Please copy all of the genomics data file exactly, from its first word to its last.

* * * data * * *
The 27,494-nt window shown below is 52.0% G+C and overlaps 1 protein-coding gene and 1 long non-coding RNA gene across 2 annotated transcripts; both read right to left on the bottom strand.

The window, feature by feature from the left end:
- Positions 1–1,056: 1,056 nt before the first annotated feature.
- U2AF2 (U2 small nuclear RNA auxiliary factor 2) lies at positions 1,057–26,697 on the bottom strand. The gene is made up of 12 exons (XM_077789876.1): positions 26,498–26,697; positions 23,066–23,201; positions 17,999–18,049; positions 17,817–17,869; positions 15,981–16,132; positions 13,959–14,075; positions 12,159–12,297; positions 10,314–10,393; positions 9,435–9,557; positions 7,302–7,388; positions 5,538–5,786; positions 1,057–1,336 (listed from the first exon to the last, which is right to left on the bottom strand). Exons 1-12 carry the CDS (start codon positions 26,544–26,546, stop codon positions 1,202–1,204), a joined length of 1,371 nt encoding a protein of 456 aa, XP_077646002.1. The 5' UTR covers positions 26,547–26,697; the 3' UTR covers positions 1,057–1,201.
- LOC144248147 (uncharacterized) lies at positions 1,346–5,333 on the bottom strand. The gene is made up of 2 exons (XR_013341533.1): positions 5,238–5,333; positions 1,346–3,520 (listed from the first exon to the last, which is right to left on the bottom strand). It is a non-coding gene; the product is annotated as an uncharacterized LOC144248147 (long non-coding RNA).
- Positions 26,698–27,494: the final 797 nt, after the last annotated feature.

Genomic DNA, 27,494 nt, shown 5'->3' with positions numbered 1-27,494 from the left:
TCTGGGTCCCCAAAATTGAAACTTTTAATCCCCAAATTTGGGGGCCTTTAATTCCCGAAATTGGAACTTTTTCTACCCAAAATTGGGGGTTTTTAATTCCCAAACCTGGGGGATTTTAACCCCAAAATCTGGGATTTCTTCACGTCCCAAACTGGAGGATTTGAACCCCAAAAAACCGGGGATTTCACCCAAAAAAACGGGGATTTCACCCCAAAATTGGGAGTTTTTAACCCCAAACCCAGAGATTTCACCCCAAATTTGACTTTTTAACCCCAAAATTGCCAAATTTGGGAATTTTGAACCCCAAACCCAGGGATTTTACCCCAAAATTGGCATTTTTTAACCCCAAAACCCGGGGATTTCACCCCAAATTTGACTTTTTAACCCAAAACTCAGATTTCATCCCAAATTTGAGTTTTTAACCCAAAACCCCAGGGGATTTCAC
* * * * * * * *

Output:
The 27,494-nt window shown below is 52.0% G+C and overlaps 1 protein-coding gene and 1 long non-coding RNA gene across 2 annotated transcripts; both read right to left on the bottom strand.

The window, feature by feature from the left end:
- Positions 1–1,056: 1,056 nt before the first annotated feature.
- U2AF2 (U2 small nuclear RNA auxiliary factor 2) lies at positions 1,057–26,697 on the bottom strand. The gene is made up of 12 exons (XM_077789876.1): positions 26,498–26,697; positions 23,066–23,201; positions 17,999–18,049; positions 17,817–17,869; positions 15,981–16,132; positions 13,959–14,075; positions 12,159–12,297; positions 10,314–10,393; positions 9,435–9,557; positions 7,302–7,388; positions 5,538–5,786; positions 1,057–1,336 (listed from the first exon to the last, which is right to left on the bottom strand). Exons 1-12 carry the CDS (start codon positions 26,544–26,546, stop codon positions 1,202–1,204), a joined length of 1,371 nt encoding a protein of 456 aa, XP_077646002.1. The 5' UTR covers positions 26,547–26,697; the 3' UTR covers positions 1,057–1,201.
- LOC144248147 (uncharacterized) lies at positions 1,346–5,333 on the bottom strand. The gene is made up of 2 exons (XR_013341533.1): positions 5,238–5,333; positions 1,346–3,520 (listed from the first exon to the last, which is right to left on the bottom strand). It is a non-coding gene; the product is annotated as an uncharacterized LOC144248147 (long non-coding RNA).
- Positions 26,698–27,494: the final 797 nt, after the last annotated feature.

Genomic DNA, 27,494 nt, shown 5'->3' with positions numbered 1-27,494 from the left:
TCTGGGTCCCCAAAATTGAAACTTTTAATCCCCAAATTTGGGGGCCTTTAATTCCCGAAATTGGAACTTTTTCTACCCAAAATTGGGGGTTTTTAATTCCCAAACCTGGGGGATTTTAACCCCAAAATCTGGGATTTCTTCACGTCCCAAACTGGAGGATTTGAACCCCAAAAAACCGGGGATTTCACCCAAAAAAACGGGGATTTCACCCCAAAATTGGGAGTTTTTAACCCCAAACCCAGAGATTTCACCCCAAATTTGACTTTTTAACCCCAAAATTGCCAAATTTGGGAATTTTGAACCCCAAACCCAGGGATTTTACCCCAAAATTGGCATTTTTTAACCCCAAAACCCGGGGATTTCACCCCAAATTTGACTTTTTAACCCAAAACTCAGATTTCATCCCAAATTTGAGTTTTTAACCCAAAACCCCAGGGGATTTCAC